2014 Ferrari LaFerrari first drive
Much of the LaFerrari’s cabin will feel familiar to anyone with experience of more humble Maranello products. There are no column stalks; instead the steering wheel houses buttons for the headlights lights, wipers, turn signals, the engine-start button and manettino toggle switch. At first glance the gauge cluster looks the same too; it’s not analogue, but a fully configurable TFT display. A graphic shows whether the electric motor is boosting, charging or filling in the throttle response for the V12 engine (not that you’ll have time to look), and you can choose to have engine speed displayed in a the style of a traditional circular rev counter, or an awesome 1980s-style graph.
Getting into LaFerrari is surprisingly easy, because the door sill is both low and narrow. To save height and weight, the driver’s seat is fixed to the floor, while a lever allows the pedal box to slide fore and after to suit your leg length. But that race car bubble canopy makes it a tight fit inside and, as for luggage, forget it. There’s a cargo cubby under the front trunk, but it’s so small that even a 458 feels as useful as a minivan in comparison.
Related link: Porsche 918 Spyder first drive
Forget about fuel economy
Unlike other hybrids, from the Toyota Prius right up to McLaren’s P1, LaFerrari has no pure EV mode. As such, the V12 is running constantly, so it's no surprise that LaFerrari averages just 14 L/100 km on the Combined fuel cycle, compared with 8.3 L/100 km for the McLaren P1 and 3 L/100 km for the Porsche 918 plug-in hybrid (which Porsche’s engineers privately admit does nearer 10 L/100 km in reality).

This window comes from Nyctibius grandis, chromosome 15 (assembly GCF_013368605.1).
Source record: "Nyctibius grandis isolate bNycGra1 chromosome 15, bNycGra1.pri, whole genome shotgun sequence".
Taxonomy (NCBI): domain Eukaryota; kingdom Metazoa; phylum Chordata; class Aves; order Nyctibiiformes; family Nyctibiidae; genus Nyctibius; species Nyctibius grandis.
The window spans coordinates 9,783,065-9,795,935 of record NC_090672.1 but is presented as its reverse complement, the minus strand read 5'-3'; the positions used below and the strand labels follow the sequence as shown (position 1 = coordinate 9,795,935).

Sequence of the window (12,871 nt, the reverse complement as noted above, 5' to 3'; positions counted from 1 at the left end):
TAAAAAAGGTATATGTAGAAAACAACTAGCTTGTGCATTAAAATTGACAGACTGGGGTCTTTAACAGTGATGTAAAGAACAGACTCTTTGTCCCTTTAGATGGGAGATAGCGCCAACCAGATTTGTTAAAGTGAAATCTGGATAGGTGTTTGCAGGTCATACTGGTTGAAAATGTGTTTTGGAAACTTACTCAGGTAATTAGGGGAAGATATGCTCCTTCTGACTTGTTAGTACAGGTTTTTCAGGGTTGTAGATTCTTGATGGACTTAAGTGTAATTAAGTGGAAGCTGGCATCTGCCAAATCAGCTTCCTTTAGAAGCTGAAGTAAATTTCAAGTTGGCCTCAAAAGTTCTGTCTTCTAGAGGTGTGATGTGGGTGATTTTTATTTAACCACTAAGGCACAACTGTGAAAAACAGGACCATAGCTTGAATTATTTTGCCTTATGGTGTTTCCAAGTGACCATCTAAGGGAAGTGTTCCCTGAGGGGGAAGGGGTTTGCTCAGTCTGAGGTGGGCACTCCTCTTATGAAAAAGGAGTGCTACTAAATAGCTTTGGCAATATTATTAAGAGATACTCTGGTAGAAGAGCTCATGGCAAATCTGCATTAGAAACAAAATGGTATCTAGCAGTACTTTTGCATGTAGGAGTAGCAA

In the context of the performance, 14 L/100 km is actually pretty reasonable. Not that it matters. No one who can afford to spend $1.35 million on a car is going to care two hoots about the fuel consumption.
The battery charges up through a combination of regenerative braking, and by redirecting excess power from the V12 at part throttle situations to a second motor, which acts as a giant charger. Ferrari says the battery will never run out of charge in normal driving.
As for safety, the carbon brakes are hugely powerful and the chassis is built from the same stuff that allows F1 drivers to walk away from accidents unscathed. But those striking insect antennae that pass for doors mirrors create an enormous blind spot at roundabouts, and rear visibility isn’t great.
The great one
For all of these niggles and faults, this without a doubt a five-star car. But how can we award five stars to a car that costs more than many streets, has nowhere to put luggage, and, on paper at least, is nowhere near as environmentally friendly as its rivals? Because producing a car that offers this much performance, yet is also this easy to drive, is a staggering achievement.
As is integrating the two power plants so seamlessly. Where the Ferrari differs from its rivals is that the hybrid tech is so subtly integrated. Is this the most exciting hybrid car ever? Quite possibly, yes.
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